What did it achieve

· Confirmation that pacemakers were slightly vulnerable.

· A better exposure system for mice during future research (Chou)

· A comfortable living, with first-class travel to overseas conventions for a lot of people, including a lot of tame scientists.

· Maybe a small amount of biological evidence of potential harm from long-term cellphone use.

What does the CTIA do now?

Absolutely nothing other than its token gift to the FDA. It found to its cost that doing spurious research was worse than doing nothing, and it also found that spending $27 million only raised media interest. From this point on it plans to spend its money on public relations.

Some of the corporate members of the CTIA believe that the WTR's research program had been little more than a public relations disaster and the lack of actual research with even token appearance of having any significance. Dr Louis Slessin's famous remark that they'd spent $17 million over the first four years without ever getting a test-tube wet, had hurt their cause deeply.

What little genuine biomedical research had been commissioned by the WTR, had only been in the last year or so, and it was evident to most outside observers, that this had only been funded in a last-minute attempt to regain some shred of credibility for the cellular phone industry.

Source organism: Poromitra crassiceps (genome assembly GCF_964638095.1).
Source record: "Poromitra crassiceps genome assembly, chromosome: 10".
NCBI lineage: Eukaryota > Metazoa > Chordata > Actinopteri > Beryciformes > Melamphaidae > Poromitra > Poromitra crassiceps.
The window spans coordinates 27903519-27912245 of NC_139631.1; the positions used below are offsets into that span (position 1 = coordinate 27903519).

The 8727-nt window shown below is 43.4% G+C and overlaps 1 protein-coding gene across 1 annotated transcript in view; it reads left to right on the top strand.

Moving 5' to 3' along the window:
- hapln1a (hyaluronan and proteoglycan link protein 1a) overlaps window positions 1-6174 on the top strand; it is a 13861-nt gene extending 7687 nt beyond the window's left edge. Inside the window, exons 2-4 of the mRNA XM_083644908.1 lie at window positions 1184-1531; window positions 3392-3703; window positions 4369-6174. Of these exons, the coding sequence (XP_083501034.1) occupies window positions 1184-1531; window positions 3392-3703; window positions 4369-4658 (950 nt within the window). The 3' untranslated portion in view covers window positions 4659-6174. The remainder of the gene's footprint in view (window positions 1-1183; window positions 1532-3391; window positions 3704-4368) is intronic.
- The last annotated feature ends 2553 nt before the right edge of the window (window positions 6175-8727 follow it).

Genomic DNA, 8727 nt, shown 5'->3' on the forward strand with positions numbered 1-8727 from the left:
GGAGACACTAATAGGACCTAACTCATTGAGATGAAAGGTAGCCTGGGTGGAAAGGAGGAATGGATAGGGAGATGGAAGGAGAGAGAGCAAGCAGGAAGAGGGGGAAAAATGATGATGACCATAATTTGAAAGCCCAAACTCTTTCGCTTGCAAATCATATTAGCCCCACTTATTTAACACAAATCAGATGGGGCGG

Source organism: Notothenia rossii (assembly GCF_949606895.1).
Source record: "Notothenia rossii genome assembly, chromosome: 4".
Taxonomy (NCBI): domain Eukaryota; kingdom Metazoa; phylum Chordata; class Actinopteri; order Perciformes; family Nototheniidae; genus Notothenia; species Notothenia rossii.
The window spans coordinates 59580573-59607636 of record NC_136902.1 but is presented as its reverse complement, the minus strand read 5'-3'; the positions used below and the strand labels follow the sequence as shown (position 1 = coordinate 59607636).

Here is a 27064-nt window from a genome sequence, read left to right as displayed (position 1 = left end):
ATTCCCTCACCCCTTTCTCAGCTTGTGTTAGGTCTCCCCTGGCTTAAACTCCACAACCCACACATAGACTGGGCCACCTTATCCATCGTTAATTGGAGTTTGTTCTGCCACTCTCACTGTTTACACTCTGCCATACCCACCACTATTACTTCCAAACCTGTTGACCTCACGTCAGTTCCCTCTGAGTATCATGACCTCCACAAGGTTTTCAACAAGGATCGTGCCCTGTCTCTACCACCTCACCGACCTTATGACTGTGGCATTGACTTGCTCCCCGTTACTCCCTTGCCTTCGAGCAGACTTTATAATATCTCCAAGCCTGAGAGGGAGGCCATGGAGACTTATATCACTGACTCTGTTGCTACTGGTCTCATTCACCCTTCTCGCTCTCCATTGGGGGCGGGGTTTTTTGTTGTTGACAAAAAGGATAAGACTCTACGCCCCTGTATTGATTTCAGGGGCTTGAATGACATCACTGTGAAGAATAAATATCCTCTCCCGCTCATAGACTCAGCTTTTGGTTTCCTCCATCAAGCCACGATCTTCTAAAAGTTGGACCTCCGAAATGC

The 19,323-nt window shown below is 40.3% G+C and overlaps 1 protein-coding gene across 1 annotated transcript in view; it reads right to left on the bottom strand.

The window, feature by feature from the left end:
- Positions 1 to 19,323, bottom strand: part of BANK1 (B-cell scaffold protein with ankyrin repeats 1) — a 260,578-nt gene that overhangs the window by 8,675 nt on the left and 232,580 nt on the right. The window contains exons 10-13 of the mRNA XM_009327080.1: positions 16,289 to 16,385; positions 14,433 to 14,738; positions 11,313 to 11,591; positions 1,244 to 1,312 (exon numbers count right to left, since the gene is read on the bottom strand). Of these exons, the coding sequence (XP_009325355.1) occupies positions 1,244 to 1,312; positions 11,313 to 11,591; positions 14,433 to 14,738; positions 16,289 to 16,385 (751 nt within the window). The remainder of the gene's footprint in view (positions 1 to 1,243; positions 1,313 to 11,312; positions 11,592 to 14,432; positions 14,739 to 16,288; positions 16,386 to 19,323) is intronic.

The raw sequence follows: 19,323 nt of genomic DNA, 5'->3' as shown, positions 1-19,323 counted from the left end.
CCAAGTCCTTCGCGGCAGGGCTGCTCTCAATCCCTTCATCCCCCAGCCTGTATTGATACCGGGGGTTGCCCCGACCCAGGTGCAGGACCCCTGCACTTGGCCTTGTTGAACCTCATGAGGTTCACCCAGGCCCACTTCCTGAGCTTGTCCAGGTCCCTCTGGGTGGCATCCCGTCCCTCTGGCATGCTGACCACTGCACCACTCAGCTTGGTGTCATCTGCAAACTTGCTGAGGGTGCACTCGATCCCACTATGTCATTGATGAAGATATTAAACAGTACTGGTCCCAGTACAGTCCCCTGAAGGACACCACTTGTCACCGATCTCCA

The role of funding research had been passed over to the companies themselves -- principly Motorola in the USA, and Motorola and Nokia in Europe. These companies were aiming to finance research in a way that allowed them to more easily control the publication of results.

In the USA this was done by selecting compliant universities and research institutes, and signing the principle researchers up to confidential contracts. In Europe, it was done by providing matching finance to the COST 244 grants, which effectively gave the companies veto power over what research would be conducted -- even when half came from government sources.

The WTR won't release a comprehensive report of the research they say they funded over the years. It is not clear where the idea that there were "50 studies conducted at 16 research labs" came from (The CTIA won't supply a list), or where the reporter got the idea that Carlo is "a lawyer who has a Ph.D. in pathology", (he has a degree in statistics from Buffalo University). But, given the generally high quality of Boston Globe reporting, it is doubtful that these were journalistic errors.

Message from Mast Network


WHO has fallen victim to neoliberal globalisation and to the economic interests of powerful nations and the transnational corporations